Archive for Alex Rodriguez
During a conference call this afternoon, Brian Cashman provided a bunch of updates on the various injured Yankees. Here’s a recap:
- Derek Jeter (ankle) took his hacks in batting practice and also off a tee and soft toss. The Cap’n fielded ground balls with a little side-to-side movement for the first time (ever! zing!) as part of his rehab as well.
- Alex Rodriguez (hip) will face live pitchers on Tuesday for the first time as part of his rehab. Going from simulated games to minor league rehab games to the big leagues is probably a four-week process for a guy who didn’t have a Spring Training, so yeah, All-Star break if everything goes well.
- Mark Teixeira (wrist) will not be available for at least seven days, and Cashman said he is “leaning personally” towards placing him on the DL. Let’s hope they do that, playing short-handed and potentially bringing him back too soon would suck.
- Michael Pineda (shoulder) will make his next minor league rehab start with High-A Tampa on Thursday. He’s scheduled to throw 80 pitches. Cashman said Pineda has been sitting 92 and touching 94-95 during his rehab so far.
- Curtis Granderson (hand) will have the pin removed on Thursday. No word on how long it will be before he can resume baseball activities, but getting the pin taken out is a start.
- Frankie Cervelli (hand) is still a week or so away from swinging a bat. He has been playing catch and working on receiving drills behind the plate.
- Eduardo Nunez (ribcage) took some ground balls and did some light hitting off a tee and soft toss. It’s possible he could return before the All-Star break, but Cashman didn’t seem confident.
With a little luck, it shouldn’t be too much longer until some of the prominent Yankee regulars start returning from their respective DL stints. Although Cashman’s cast of fill-ins have generally done a fine job keeping the team in contention, the team will surely benefit from the return of its traditional starters. Let’s take a look.
Once upon a time, Alex was one of the best players on the planet. Unfortunately, this really hasn’t been the case for the past several years. In addition to an increasing number of injuries and subsequent trips to the DL, he’s appears to have lost bat speed and continues to produce more dramatic batting splits as time goes on.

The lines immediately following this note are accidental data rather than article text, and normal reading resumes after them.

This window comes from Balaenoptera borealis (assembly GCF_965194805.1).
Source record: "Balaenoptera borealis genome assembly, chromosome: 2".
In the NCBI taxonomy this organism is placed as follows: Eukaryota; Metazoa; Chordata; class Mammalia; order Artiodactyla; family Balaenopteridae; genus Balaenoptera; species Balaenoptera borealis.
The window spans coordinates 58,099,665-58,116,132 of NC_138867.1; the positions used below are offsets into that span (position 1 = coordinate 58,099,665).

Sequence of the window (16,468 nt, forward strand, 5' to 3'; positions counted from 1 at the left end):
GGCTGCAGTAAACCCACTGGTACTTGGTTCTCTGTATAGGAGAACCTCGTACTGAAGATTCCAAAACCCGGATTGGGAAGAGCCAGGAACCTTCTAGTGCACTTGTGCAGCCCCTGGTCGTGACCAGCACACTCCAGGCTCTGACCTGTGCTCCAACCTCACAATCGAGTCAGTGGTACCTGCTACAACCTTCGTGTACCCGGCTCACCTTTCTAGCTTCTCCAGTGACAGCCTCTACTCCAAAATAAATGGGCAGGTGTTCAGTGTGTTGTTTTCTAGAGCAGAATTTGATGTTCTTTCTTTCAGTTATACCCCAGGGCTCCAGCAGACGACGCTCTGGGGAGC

In 2012, A-Rod batted .272/.353/.430 (.342 wOBA, 114 wRC+) with 18 home runs. Frankly, given his age and health, who really knows whether he can produce at even this level moving forward. For what it’s worth, ZiPS projected Alex at .253/.335/.412 in 2013 (.327 wOBA). If I had to guess, he’ll probably hit about 8-10 home runs once he returns, assuming his activation date still falls around the All-Star break.
Is he the guy who’s going to turn the team’s offense around and ensure the 28th championship and live up to his mega contract? No. He is not, nor should that be the expectation at this point. I think we have to look at A-Rod in terms of incremental benefit. Basically, is he better than league average, and at the very least, does he represent an upgrade over what the team currently has?
Given that the Yankees have received fairly lousy production from their third basemen so far, I’d say there is a distinct possibility that the answer is “Yes!” to the latter question. According to B-Ref, league average would be approximately .255/.320/.408, so that benchmark may be attainable too.
Defensively, I imagine he’ll be stiff as a board out there, but what else is new as far as Yankee infielders are concerned? Joe Girardi will likely give him some time at DH as well, along with a few off days or partial off days to keep him fresh. Color me naive, but I’m actually looking forward to seeing A-Rod back on the field if for no other reason than Kevin Youkilis looks completely cooked (and now injured).
Of course, A-Rod’s difficulties with Biogenesis could certainly complicate the matter depending how that plays out.
Are we all feeling super confident about the Yankees ageless Captain? Of course not. Derek is pushing 39 (!) years old at this point, and is coming off of a pretty substantial ankle injury. Personally speaking, I think Derek is the biggest wild card here. Unlike Alex, who has been steadily declining the past few seasons, Jeter’s been more sporadic with his performance. After having arguably the worst season of his career in 2011 (and really a very mediocre year by his standards in 2010), he bounced back and was effective in 2012. ZiPS has Jeter batting .277/.344/.369 (.311 wOBA) when he returns which would represent a drop off from last year. Still, I think he too would have to fall into the better-than-the-alternatives category and given how tight the A.L. East is, every bit counts.
My guess is he’ll spend a fair amount of time DH, which still leaves plenty of room on the roster for the likes of Jayson Nix or Eduardo Nunez (if he ever returns). Honestly though, this would probably be an ideal scenario as it would allow the team to deploy a more capable defensive alternative to Jeter while still retaining whatever’s left of his bat.
While I typically don’t put much stock into the intangibles, I tend to change my stance a bit when it comes to Derek Jeter. Every time I doubt him, he proves me wrong. Great players don’t always follow the trend line neatly. Eventually Father Time will catch up and he’ll stink. Whether that’s this season remains to be seen, but until I see it, he’ll have the benefit of the doubt. Having his name back in the lineup card will be a welcome addition.
The Grandy-man can! He will be back, and he will be fine. That’s my official stance. His two freak injuries this season were unfortunate and frankly, I’m still a little worried that the power may be sapped a bit after having his forearm/hand broken. Still, he’s still relatively young and seemed to be just starting to contribute positively during his brief return. If I were a betting man, I’d mark him down for 10-15 home runs once he returns. His 2012 campaign, which resulted in a .232/.319/.492 (116 wRC+) line, seems like a reasonable starting point though I certainly wouldn’t mind a little bit more contact and a little less feebleness against lefties, but such is life.